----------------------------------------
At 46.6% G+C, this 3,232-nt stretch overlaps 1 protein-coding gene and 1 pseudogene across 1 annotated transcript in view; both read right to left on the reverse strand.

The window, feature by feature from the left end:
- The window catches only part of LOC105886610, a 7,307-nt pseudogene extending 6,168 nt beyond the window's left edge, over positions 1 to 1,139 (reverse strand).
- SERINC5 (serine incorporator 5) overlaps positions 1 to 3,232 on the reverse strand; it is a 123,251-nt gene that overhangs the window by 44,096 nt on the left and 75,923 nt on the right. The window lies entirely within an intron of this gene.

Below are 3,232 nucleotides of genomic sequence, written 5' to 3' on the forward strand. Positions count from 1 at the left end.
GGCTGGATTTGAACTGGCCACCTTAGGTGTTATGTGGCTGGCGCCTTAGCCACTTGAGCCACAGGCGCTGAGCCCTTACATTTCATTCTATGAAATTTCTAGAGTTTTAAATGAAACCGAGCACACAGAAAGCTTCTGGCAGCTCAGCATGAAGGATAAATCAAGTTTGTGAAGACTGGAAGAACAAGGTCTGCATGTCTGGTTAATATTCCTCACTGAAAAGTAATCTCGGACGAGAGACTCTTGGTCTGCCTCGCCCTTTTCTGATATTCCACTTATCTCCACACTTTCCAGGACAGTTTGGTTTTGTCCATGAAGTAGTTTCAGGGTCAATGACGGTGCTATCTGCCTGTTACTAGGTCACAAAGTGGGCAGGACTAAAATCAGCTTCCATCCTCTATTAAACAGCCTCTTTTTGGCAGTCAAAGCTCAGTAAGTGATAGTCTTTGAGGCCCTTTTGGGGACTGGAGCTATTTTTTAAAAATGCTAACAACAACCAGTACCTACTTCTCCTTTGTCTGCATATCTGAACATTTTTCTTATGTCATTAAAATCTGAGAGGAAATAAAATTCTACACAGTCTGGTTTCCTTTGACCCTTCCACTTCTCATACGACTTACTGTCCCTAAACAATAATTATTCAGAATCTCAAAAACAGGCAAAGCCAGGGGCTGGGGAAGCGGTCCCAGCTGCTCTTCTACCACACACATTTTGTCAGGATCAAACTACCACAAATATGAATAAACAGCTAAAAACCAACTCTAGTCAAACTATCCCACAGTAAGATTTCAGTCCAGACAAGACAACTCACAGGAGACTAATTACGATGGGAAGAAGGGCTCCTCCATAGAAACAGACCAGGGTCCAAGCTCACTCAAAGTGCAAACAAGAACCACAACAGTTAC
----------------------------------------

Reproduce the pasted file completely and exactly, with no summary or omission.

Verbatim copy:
At 46.6% G+C, this 3,232-nt stretch overlaps 1 protein-coding gene and 1 pseudogene across 1 annotated transcript in view; both read right to left on the reverse strand.

The window, feature by feature from the left end:
- The window catches only part of LOC105886610, a 7,307-nt pseudogene extending 6,168 nt beyond the window's left edge, over positions 1 to 1,139 (reverse strand).
- SERINC5 (serine incorporator 5) overlaps positions 1 to 3,232 on the reverse strand; it is a 123,251-nt gene that overhangs the window by 44,096 nt on the left and 75,923 nt on the right. The window lies entirely within an intron of this gene.

Below are 3,232 nucleotides of genomic sequence, written 5' to 3' on the forward strand. Positions count from 1 at the left end.
GGCTGGATTTGAACTGGCCACCTTAGGTGTTATGTGGCTGGCGCCTTAGCCACTTGAGCCACAGGCGCTGAGCCCTTACATTTCATTCTATGAAATTTCTAGAGTTTTAAATGAAACCGAGCACACAGAAAGCTTCTGGCAGCTCAGCATGAAGGATAAATCAAGTTTGTGAAGACTGGAAGAACAAGGTCTGCATGTCTGGTTAATATTCCTCACTGAAAAGTAATCTCGGACGAGAGACTCTTGGTCTGCCTCGCCCTTTTCTGATATTCCACTTATCTCCACACTTTCCAGGACAGTTTGGTTTTGTCCATGAAGTAGTTTCAGGGTCAATGACGGTGCTATCTGCCTGTTACTAGGTCACAAAGTGGGCAGGACTAAAATCAGCTTCCATCCTCTATTAAACAGCCTCTTTTTGGCAGTCAAAGCTCAGTAAGTGATAGTCTTTGAGGCCCTTTTGGGGACTGGAGCTATTTTTTAAAAATGCTAACAACAACCAGTACCTACTTCTCCTTTGTCTGCATATCTGAACATTTTTCTTATGTCATTAAAATCTGAGAGGAAATAAAATTCTACACAGTCTGGTTTCCTTTGACCCTTCCACTTCTCATACGACTTACTGTCCCTAAACAATAATTATTCAGAATCTCAAAAACAGGCAAAGCCAGGGGCTGGGGAAGCGGTCCCAGCTGCTCTTCTACCACACACATTTTGTCAGGATCAAACTACCACAAATATGAATAAACAGCTAAAAACCAACTCTAGTCAAACTATCCCACAGTAAGATTTCAGTCCAGACAAGACAACTCACAGGAGACTAATTACGATGGGAAGAAGGGCTCCTCCATAGAAACAGACCAGGGTCCAAGCTCACTCAAAGTGCAAACAAGAACCACAACAGTTAC